# Integrating factors

1. Sep 4, 2005

### asdf1

how do you spot that a D.E. needs an integrating factor, besides experience?

2. Sep 5, 2005

### Zurtex

If you're talking about 1st order O.D.Es, it's if you can get it of the form:

$$\frac{dy}{dx} + Py = Q$$

Where P and Q are functions of x.

3. Sep 5, 2005

thanks! :)

4. Sep 6, 2005

### HallsofIvy

If it's not already exact, it needs an integrating factor!

The hard part is finding that integrating factor.

5. Dec 27, 2005

### mathwonk

it is just an extension of integration by parts, i.e. trying to use the product rule. "there are no new ideas under the sun".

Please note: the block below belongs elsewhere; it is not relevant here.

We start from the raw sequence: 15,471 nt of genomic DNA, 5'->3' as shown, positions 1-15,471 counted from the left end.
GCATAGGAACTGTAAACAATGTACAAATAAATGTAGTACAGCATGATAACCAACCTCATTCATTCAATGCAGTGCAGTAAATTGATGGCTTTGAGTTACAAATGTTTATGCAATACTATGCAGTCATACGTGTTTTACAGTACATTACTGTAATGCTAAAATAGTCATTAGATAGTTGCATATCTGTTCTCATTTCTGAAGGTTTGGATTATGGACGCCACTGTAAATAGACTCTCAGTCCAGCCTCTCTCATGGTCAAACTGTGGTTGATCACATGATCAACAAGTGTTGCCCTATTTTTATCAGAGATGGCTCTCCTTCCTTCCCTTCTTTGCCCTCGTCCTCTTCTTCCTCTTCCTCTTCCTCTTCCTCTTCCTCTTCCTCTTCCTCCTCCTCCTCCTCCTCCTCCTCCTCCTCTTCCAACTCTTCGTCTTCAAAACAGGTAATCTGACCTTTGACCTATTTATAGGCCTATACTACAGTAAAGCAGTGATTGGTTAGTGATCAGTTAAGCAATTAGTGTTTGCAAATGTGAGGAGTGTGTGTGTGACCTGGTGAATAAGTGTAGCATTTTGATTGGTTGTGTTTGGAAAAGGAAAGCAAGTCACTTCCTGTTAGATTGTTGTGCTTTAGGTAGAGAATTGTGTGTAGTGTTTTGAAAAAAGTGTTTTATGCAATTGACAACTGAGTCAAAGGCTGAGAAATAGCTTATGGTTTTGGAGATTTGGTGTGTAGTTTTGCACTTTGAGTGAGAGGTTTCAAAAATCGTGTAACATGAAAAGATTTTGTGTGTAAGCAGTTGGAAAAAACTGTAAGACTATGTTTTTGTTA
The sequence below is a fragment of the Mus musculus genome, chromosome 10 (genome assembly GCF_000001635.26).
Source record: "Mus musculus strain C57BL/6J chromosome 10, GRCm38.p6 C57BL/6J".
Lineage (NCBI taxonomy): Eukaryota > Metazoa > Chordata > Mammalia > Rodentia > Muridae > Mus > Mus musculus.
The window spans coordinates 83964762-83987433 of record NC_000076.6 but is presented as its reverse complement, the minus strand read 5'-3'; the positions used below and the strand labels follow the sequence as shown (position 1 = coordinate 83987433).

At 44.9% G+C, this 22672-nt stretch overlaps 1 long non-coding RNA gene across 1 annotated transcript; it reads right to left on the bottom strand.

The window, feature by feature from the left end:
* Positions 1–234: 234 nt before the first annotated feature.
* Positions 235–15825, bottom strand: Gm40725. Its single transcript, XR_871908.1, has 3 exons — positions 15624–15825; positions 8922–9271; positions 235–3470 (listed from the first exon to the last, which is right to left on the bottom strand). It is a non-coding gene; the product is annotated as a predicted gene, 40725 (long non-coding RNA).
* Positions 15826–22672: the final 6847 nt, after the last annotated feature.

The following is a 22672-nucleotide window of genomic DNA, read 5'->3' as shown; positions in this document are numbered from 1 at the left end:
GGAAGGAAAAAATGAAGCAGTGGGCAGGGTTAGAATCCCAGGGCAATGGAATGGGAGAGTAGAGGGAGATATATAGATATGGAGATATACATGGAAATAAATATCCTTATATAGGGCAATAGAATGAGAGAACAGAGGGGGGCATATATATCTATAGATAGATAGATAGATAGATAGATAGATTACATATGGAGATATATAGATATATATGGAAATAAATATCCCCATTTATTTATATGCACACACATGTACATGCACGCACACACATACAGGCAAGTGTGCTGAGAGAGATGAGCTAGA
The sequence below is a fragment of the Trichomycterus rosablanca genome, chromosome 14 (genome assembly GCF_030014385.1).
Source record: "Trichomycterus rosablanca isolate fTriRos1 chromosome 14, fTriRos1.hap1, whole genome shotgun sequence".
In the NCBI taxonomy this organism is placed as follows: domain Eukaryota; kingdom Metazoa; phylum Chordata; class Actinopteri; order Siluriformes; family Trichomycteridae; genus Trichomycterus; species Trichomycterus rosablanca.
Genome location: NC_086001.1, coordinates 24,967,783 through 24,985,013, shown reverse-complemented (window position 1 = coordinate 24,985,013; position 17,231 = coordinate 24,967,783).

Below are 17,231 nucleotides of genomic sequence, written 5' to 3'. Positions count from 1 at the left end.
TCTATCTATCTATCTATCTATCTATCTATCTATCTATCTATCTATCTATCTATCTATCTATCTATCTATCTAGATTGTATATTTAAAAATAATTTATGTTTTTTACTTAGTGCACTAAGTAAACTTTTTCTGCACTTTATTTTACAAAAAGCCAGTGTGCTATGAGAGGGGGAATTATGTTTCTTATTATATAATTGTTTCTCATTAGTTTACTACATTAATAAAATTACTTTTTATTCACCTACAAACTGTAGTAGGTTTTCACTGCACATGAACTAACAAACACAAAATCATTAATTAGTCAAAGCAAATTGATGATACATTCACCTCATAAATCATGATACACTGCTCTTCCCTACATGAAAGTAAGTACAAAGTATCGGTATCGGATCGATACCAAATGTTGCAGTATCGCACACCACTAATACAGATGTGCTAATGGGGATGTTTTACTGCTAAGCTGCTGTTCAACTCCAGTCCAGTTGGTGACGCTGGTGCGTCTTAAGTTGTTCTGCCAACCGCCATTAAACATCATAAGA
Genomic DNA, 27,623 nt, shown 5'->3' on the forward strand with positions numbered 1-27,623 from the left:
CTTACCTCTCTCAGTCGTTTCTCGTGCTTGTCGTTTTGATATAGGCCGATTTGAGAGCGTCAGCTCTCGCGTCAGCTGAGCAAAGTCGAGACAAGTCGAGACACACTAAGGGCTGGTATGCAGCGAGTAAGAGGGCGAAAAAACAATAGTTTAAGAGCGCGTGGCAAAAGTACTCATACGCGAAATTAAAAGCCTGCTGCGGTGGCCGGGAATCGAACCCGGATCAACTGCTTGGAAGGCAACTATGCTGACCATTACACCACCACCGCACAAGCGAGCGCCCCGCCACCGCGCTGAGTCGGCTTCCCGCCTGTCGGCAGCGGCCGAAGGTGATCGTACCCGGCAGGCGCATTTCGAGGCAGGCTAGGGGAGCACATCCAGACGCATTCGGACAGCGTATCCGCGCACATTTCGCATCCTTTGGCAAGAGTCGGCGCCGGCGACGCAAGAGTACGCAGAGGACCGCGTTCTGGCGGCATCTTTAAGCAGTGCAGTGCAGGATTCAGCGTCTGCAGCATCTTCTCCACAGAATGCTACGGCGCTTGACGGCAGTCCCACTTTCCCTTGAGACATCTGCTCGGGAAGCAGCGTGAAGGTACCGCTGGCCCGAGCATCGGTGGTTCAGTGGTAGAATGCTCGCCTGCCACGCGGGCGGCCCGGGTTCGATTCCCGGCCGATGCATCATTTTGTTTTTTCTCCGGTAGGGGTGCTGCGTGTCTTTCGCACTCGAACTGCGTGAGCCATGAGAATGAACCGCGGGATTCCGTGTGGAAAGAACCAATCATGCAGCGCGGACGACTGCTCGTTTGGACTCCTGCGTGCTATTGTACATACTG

6. Dec 28, 2005

### HallsofIvy

I'm not sure what you mean by "needs" an integrating factor. Every first order differential equation has an integrating factor but it may be very difficult to find. That's what I meant when I said before "If it's not already exact, it needs an integrating factor!"

If a first order differential equation is linear then there is a simple formula for the integrating factor. I presume that was what Zurtex meant.

7. Dec 28, 2005

thank you!!!